- Emotional or personality influence
What is the cognitive aspect of the neuronmatrix?
Frontal lobes remember pain
What role does the insular cortex play in pain perception?
- Distinguishes pain from other homeostratic emotions (itch, nausea_
What role does the anterior cingulate cortex play in pain perception?
What role does the sensory cortex play in pain perception?
Do type IV or III fibers react more quickly to pain stimulus?
What is volume transmission?
Dumping of neurotransmitters
What do the primary afferents of pain synapse on?
- Tract cells
- Inhibitory interneurons that regulate ascending flow of nociceptive input
- Facilitory interneurons that regulate ascending flow of nociceptive input
- Interneurons that mediate local refelxes
What method of communicaiton is used by primary afferents of pain?
- Volume transmission
Which type of pain is more discriminitive? (fast or slow)
What laminae do fast pain fibers synapse on?
- Lamina 1 and 5 (marginal nuceleus)
What 2 areas do fast pain fibers synapse on in the higher centers?
- Lateral thalamus (VPL)
- Post central gyrus of parietal cerebral cortex
On which laminae do most slow pain neurons synapse?
Laminae 2 and 5
What chemical mediators may cause a slow pain response?
- Substance P
- Other inflammatory mediators
Which type of pain projects laterally? (fast or slow)
Which type of pain projects medially? (fast or slow)
Which type of pain has more interneurons? (fast or slow)
- Slow pain
Which type of pain deals with the affective components of pain? (fast or slow)
Which type of pain gives information regard perception of sharpness, intensity, location of pain? (fast or slow)
Where do the fast and slow pain fibers split during their ascent to higher centers?
- At the brain stem
What is the axon reflex (Why does the skin become red and flare up around the area of the injury)?
- Pain receptors transmit impulses in orthdromic and antidromic directions to neighboring skin, where free nerve endings release substance P binding to arteries, and causing dilation, and also binds to mast cells releasing histamine resulting in fluid accumulation
What is the triple response (in relation to inflammation)?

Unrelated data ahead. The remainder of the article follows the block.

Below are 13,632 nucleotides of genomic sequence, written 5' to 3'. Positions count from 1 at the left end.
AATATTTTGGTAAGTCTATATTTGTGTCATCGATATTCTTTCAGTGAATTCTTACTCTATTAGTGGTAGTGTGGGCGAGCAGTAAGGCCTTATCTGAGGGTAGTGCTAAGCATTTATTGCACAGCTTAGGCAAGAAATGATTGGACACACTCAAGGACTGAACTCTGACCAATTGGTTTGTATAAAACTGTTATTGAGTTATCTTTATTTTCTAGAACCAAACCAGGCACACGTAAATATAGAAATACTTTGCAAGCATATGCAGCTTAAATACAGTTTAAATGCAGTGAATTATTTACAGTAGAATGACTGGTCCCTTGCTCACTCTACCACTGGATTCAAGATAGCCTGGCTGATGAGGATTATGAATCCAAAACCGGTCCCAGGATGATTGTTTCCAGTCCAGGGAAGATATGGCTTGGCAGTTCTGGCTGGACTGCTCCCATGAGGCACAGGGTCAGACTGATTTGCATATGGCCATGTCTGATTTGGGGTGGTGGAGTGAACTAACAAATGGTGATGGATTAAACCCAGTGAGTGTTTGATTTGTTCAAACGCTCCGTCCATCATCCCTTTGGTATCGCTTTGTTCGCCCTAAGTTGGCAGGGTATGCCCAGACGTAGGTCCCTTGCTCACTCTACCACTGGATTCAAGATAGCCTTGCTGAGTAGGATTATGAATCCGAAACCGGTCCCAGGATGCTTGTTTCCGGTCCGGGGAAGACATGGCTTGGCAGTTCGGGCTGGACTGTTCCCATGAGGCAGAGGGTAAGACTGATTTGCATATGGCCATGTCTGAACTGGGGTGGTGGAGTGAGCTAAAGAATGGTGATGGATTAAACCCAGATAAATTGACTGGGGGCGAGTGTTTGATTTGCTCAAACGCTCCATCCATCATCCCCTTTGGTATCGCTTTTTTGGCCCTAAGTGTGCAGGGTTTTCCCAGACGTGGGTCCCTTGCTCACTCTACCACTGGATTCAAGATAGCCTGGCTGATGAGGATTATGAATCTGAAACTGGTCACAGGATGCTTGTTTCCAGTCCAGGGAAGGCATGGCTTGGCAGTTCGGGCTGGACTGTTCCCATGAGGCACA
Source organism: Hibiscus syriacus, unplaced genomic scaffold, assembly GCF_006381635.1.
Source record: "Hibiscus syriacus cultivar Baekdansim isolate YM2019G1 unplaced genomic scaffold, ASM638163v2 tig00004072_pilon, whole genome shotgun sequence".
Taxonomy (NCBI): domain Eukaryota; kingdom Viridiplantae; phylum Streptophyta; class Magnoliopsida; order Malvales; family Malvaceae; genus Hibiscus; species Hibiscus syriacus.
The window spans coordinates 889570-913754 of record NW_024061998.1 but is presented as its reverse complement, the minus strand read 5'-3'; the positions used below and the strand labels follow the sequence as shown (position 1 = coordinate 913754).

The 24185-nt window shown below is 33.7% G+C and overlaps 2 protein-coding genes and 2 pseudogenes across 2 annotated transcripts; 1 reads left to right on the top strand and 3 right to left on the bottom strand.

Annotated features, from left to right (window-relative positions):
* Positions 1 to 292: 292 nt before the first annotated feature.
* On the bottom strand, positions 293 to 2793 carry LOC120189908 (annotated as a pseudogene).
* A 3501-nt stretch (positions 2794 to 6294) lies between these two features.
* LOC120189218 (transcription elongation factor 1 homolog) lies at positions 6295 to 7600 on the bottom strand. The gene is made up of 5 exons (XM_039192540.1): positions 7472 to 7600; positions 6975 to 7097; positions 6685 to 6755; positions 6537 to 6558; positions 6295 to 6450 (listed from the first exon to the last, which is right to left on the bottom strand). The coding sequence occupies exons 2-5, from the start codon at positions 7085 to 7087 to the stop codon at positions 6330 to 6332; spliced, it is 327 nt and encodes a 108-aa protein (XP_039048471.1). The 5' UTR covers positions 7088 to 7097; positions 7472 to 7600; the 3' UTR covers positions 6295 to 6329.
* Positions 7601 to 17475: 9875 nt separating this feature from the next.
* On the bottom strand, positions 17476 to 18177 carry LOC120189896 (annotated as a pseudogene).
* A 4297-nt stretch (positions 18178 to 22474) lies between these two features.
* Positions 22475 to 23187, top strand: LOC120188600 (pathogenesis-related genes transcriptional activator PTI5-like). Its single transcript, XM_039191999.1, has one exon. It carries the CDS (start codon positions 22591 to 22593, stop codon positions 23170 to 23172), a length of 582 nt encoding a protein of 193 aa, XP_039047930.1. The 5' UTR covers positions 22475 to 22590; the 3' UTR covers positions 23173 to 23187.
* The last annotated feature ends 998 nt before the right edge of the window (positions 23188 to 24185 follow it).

- Red line
in response to skin stretching
Which autonomic nervous system causes the redness of inflammation?
What is peripheral sensitization of primary afferents?
- Nerves become inflamed and fire without reason or stimulus
What are the aspects of peripheral sensitization of primary afferents?
- Receptor sensitivity
- Membrane threshold lowered
- Ectopic firing (random firing)
Why is it so difficult to treat central sensitiization?
- There are so many causes
How may neuronal receptive fields be changed in central sensitization?
- Expanded so that more stimuli acts on one field
How can neuronal activity be altered in central sensitization?
- Increased response to noxious stimuli
How can the glia affect central sensitization?
- Release chemical mediators
How can interneurons affect central sensitization?
- Inhibit neurotrasmission
What is long-term potentiating?
- Stimulation of a cell over time increases it excitability/ and its duration of action
How can central sensitization affect membranes?
What is wind-up?
- Dorsal cells activated a lot, they'll fire more often
What is the origin of the lateral spinothalamic tract?
- Laminae I and V - VII in dorsal horn (nucleus proprius)
Do the fibers of the lateral spinothalamic tract cross?
Yes, at the level of the dorsal horn
What is the extent of the lateral spinothalamic tract?
- Throughout the cord
What does the lateral spinothalamic tract synapse on?
- Lateral thalamus
What is the function of the lateral spinothalamic tract?
- Concious pain and temperature
What is the origin of the anterior spinothalamic tract?
- Laminae III and V/ dorsal horn
Do the fibers of the anterior spinothalamic tract cross?
- Yes, at the level of the dorsal horn
What is the extent of the anterior spinothalamic tract?
What is the termination of the anterior spinothalamic tract?
- Medial thalamus